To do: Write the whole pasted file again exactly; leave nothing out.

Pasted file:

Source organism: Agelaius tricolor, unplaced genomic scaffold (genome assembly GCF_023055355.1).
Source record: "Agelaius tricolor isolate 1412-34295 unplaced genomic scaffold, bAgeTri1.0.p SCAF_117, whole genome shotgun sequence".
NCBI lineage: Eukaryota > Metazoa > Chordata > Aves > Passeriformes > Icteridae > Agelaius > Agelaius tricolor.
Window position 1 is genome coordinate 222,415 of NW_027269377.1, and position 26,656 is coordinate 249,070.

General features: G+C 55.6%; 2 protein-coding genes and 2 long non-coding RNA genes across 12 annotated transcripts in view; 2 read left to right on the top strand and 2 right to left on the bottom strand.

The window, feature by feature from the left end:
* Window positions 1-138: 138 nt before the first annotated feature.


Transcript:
Source organism: Agelaius tricolor, unplaced genomic scaffold (genome assembly GCF_023055355.1).
Source record: "Agelaius tricolor isolate 1412-34295 unplaced genomic scaffold, bAgeTri1.0.p SCAF_117, whole genome shotgun sequence".
NCBI lineage: Eukaryota > Metazoa > Chordata > Aves > Passeriformes > Icteridae > Agelaius > Agelaius tricolor.
Window position 1 is genome coordinate 222,415 of NW_027269377.1, and position 26,656 is coordinate 249,070.

General features: G+C 55.6%; 2 protein-coding genes and 2 long non-coding RNA genes across 12 annotated transcripts in view; 2 read left to right on the top strand and 2 right to left on the bottom strand.

The window, feature by feature from the left end:
* Window positions 1-138: 138 nt before the first annotated feature.